GPS units

07 Jan 2010 13:49 #864 by Errol
Replied by Errol on topic GPS units
Thanks for the input guys. I'm going to start searching the net etc to see what I can find.

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28 Jul 2010 12:29 #1518 by plouw
Replied by plouw on topic GPS units
What are the factors to consider when purchasing a GPS device for hiking?
Any suggestions on good and affordable models?

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28 Jul 2010 18:09 #1523 by anthony
Replied by anthony on topic GPS units
Plouw,

I have a garmin 60csx, it really is a bullet proof model unfortunately it does not come cheap, but it will be the last GPS you bye.

The things to look when buying a GPS for hiking.
-amount of way points that can be stored
-amount of proximity points that can be stored
-if it has a barometer
-the battery life
-how much active route can be stored
-how many routes can be loaded
-how robust the unit is
-how much internal memory or a removable SD card

Hope that helps a bit.

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29 Jul 2010 10:32 #1524 by gollum
Replied by gollum on topic GPS units
I use my cellphone's (Nokia N79) built-in GPS and it works fine in the Drakensberg (it also joined my backpack on its spiritual journey down Leslie's Pass which you witnessed, so I guess it's pretty durable as well! ;) ).

It has very nice software for tracking routes. Storing waypoints is a bit of a hassle but I don't mind. And it's only limited by the capacity of the SD card you choose to use.

But a dedicated GPS device is probably better.

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30 Jul 2010 11:21 #1525 by intrepid
Replied by intrepid on topic GPS units
I think the basic purpose of a GPS is to navigate towards waypoints that you've either collected yourself, or which has been uploaded from a computer. The same goes for tracks. You can get very affordable models that do this just fine. All the fancier stuff is in addition. For more meaningful navigation add a topographic base map (one which you can load onto your computer too - this allows you to plan your route beforehand too, even if you don't have any real GPS data).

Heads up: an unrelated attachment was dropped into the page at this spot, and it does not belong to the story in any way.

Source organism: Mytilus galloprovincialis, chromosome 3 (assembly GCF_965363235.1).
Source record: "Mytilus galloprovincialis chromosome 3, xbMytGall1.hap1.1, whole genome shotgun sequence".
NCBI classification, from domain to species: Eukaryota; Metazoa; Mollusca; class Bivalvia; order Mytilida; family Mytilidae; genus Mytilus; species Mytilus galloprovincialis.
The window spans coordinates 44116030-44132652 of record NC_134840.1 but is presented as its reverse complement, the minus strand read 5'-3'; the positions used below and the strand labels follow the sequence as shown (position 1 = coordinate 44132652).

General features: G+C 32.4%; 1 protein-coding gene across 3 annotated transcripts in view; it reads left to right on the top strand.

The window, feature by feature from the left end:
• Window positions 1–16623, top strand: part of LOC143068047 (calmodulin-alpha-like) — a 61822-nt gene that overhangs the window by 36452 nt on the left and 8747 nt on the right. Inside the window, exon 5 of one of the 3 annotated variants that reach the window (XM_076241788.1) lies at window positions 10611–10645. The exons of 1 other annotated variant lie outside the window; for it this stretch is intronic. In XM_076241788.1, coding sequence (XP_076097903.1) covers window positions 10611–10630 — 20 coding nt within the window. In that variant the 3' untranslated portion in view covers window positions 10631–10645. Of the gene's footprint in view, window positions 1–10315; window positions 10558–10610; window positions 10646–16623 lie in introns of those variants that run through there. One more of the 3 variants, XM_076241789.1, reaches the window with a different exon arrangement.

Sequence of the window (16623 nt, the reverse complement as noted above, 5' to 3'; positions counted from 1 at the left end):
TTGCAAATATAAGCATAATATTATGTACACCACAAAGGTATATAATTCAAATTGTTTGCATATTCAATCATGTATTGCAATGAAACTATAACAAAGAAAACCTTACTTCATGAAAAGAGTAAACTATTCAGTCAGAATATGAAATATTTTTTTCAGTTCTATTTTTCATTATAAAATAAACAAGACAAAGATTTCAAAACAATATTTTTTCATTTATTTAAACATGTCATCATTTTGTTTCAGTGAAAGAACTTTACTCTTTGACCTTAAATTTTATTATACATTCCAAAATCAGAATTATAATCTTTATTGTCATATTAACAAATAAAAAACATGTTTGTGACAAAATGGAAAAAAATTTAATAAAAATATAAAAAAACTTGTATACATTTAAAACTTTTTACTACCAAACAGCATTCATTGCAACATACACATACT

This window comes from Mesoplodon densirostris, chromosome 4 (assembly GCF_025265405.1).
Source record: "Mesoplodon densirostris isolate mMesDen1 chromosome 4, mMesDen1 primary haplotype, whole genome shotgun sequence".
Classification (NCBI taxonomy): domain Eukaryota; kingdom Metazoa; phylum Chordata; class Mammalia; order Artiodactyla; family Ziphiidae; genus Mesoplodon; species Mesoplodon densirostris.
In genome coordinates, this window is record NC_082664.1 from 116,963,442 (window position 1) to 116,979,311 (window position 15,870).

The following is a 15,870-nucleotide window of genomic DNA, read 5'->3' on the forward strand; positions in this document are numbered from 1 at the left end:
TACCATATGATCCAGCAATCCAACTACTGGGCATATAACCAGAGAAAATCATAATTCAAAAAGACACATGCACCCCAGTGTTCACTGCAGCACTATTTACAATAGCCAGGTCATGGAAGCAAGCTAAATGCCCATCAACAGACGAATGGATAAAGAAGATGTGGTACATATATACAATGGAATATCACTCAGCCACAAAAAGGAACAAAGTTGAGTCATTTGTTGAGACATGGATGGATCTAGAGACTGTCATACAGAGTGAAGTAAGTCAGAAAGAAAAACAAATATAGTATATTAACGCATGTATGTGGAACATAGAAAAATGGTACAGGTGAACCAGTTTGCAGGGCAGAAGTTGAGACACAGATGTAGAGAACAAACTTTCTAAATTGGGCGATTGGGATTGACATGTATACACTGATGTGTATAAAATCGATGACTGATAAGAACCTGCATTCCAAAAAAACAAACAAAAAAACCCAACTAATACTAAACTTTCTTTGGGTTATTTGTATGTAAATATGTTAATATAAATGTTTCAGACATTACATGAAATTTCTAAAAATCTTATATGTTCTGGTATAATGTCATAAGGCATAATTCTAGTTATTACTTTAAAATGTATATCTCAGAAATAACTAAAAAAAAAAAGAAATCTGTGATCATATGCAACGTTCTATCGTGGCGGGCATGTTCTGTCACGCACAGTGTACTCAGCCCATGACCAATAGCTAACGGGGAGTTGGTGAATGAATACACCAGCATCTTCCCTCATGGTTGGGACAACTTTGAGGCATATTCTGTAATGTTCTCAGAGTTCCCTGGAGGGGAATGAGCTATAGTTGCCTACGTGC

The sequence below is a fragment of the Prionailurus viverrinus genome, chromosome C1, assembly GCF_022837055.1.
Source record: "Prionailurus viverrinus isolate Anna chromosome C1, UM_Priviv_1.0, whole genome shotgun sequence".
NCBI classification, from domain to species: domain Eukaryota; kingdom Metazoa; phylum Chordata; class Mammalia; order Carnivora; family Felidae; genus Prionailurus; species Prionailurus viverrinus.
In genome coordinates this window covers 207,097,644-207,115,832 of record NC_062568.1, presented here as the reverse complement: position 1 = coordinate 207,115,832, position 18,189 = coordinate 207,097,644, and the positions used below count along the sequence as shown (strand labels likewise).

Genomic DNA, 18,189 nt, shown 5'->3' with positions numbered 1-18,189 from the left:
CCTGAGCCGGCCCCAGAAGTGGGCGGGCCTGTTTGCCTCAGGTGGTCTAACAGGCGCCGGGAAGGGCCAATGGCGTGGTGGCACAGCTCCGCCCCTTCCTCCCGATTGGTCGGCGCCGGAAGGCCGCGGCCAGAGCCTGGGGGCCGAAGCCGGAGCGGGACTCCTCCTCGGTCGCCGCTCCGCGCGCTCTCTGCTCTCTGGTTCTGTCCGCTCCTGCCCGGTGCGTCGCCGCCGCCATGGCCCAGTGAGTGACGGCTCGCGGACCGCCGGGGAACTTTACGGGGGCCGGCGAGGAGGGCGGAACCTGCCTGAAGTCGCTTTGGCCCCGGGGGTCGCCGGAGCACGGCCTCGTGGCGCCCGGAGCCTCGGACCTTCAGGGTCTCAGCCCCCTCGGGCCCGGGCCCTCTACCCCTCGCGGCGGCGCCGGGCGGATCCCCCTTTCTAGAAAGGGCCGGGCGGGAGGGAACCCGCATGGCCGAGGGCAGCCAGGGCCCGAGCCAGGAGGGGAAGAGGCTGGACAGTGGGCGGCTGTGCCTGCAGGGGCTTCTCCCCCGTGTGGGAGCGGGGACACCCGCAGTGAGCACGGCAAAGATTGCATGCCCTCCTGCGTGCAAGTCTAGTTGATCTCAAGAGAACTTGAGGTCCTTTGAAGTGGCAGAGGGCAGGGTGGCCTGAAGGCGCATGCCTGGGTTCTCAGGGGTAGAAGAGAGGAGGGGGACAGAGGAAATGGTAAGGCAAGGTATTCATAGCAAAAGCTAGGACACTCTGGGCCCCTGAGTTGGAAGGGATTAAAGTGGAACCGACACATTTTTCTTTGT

The newer models have some funky stuff, nice touch screens, 3D map capability (Berg maps have yet to catch up), topographic shading etc etc. But I've been using a Garmin Legend C for several years and will stick to it until it breaks, or until the fancier 3D maps become more meaningful and useful for the Berg and other places. I'm not sure if they still sell Garmin Vista HCx's but that one always had good marks in my books. But if you do go for a simpler model, I can't say for sure if you'll wish you had something better within a few years..I'm not sure how fast map technology is going to change. That's something you may want to run by a knowledgeable sales consultant.

Take nothing but litter, leave nothing but a cleaner Drakensberg.

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30 Jul 2010 19:48 #1530 by HolymanSA
Replied by HolymanSA on topic GPS units
Been using a Garmin 60CSX for quite a while now. I find it to be very accurate and really helpful when in bad weather. I have used it on Kili and Elbrus too but more to get Altitude readings than anything else.

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02 Aug 2010 22:28 #1542 by SeriousTribe2
Replied by SeriousTribe2 on topic GPS units
@ Mr PLOUW

A degree in rocket science and a battery charger.

Or just stick with a Map, your nose and a sense of Humour.
Its cheaper, and makes for better stories for years to come.

Try night hiking if you haven't before, that sure hones your skills up fast.

As long as you know you'r in the berg, and which way is UP, your not really ever lost are you?

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03 Aug 2010 08:03 #1544 by plouw
Replied by plouw on topic GPS units
@ SeriousTribe2

I have never hiked with a gps and find getting lost, quite exciting. :silly: i would like to do the GT one day and i believe a gps is almost a necessity then.

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03 Aug 2010 12:33 #1549 by SeriousTribe2
Replied by SeriousTribe2 on topic GPS units
AND SO IS GETTING LOST MATE !!! ;)

Just think of all those poor OLD people who did the GT with a compass or a map or their noses.
Or all three if they were very lucky.

Keep heading South. If all else fails, turn LEFT.

Above all, keep it at the top of your priority list.

:woohoo:

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15 Mar 2011 08:29 #2571 by Errol
Replied by Errol on topic GPS units
I know that some would only consider using (at most)a magnetized needle resting on a leaf in a puddle of water to aid navigation. However, I'm looking for a little more than that. I posted GPS questions a while back, but never got around to getting one.

The GPSMAP 78 and 62 (not the s etc)are the units I've narrowed it down to. They seem to have what I "need".

What I would like to know is if anyone owns or has used either of these units?

Thanks in advance.

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